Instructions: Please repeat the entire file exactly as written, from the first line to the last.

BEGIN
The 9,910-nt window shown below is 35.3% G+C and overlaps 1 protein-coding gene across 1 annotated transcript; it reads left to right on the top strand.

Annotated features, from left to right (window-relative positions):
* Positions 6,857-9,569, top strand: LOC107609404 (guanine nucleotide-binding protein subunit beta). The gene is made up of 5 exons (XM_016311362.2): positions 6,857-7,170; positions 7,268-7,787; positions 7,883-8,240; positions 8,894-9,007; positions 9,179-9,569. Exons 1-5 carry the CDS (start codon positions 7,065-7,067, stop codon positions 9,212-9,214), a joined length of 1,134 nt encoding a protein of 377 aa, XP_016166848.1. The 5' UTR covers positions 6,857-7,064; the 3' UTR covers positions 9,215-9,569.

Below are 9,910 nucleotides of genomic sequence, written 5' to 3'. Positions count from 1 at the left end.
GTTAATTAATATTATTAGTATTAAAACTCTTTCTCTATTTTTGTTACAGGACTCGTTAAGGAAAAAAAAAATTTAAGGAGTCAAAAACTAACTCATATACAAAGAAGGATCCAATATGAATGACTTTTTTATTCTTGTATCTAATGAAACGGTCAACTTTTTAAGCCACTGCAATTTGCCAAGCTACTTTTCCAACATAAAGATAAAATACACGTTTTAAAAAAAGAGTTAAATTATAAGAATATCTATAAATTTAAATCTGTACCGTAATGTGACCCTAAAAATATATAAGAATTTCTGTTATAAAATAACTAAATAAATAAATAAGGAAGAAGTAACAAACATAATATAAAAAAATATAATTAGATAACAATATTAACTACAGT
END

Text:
The 9,910-nt window shown below is 35.3% G+C and overlaps 1 protein-coding gene across 1 annotated transcript; it reads left to right on the top strand.

Annotated features, from left to right (window-relative positions):
* Positions 6,857-9,569, top strand: LOC107609404 (guanine nucleotide-binding protein subunit beta). The gene is made up of 5 exons (XM_016311362.2): positions 6,857-7,170; positions 7,268-7,787; positions 7,883-8,240; positions 8,894-9,007; positions 9,179-9,569. Exons 1-5 carry the CDS (start codon positions 7,065-7,067, stop codon positions 9,212-9,214), a joined length of 1,134 nt encoding a protein of 377 aa, XP_016166848.1. The 5' UTR covers positions 6,857-7,064; the 3' UTR covers positions 9,215-9,569.

Below are 9,910 nucleotides of genomic sequence, written 5' to 3'. Positions count from 1 at the left end.
GTTAATTAATATTATTAGTATTAAAACTCTTTCTCTATTTTTGTTACAGGACTCGTTAAGGAAAAAAAAAATTTAAGGAGTCAAAAACTAACTCATATACAAAGAAGGATCCAATATGAATGACTTTTTTATTCTTGTATCTAATGAAACGGTCAACTTTTTAAGCCACTGCAATTTGCCAAGCTACTTTTCCAACATAAAGATAAAATACACGTTTTAAAAAAAGAGTTAAATTATAAGAATATCTATAAATTTAAATCTGTACCGTAATGTGACCCTAAAAATATATAAGAATTTCTGTTATAAAATAACTAAATAAATAAATAAGGAAGAAGTAACAAACATAATATAAAAAAATATAATTAGATAACAATATTAACTACAGT